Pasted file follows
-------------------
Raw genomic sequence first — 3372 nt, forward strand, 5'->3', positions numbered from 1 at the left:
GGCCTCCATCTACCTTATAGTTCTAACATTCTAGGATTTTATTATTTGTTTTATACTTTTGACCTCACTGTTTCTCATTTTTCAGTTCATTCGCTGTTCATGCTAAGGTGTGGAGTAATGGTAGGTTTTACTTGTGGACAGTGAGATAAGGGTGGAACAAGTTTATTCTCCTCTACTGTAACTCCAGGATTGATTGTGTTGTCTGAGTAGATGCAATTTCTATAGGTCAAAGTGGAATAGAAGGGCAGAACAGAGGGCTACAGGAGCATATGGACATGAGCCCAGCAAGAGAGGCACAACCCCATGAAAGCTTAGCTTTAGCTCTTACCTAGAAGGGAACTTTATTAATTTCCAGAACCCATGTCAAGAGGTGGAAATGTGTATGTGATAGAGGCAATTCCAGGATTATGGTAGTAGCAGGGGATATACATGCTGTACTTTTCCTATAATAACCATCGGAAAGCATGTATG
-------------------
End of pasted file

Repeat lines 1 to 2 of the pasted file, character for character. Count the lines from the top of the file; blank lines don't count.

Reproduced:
Raw genomic sequence first — 3372 nt, forward strand, 5'->3', positions numbered from 1 at the left:
GGCCTCCATCTACCTTATAGTTCTAACATTCTAGGATTTTATTATTTGTTTTATACTTTTGACCTCACTGTTTCTCATTTTTCAGTTCATTCGCTGTTCATGCTAAGGTGTGGAGTAATGGTAGGTTTTACTTGTGGACAGTGAGATAAGGGTGGAACAAGTTTATTCTCCTCTACTGTAACTCCAGGATTGATTGTGTTGTCTGAGTAGATGCAATTTCTATAGGTCAAAGTGGAATAGAAGGGCAGAACAGAGGGCTACAGGAGCATATGGACATGAGCCCAGCAAGAGAGGCACAACCCCATGAAAGCTTAGCTTTAGCTCTTACCTAGAAGGGAACTTTATTAATTTCCAGAACCCATGTCAAGAGGTGGAAATGTGTATGTGATAGAGGCAATTCCAGGATTATGGTAGTAGCAGGGGATATACATGCTGTACTTTTCCTATAATAACCATCGGAAAGCATGTATG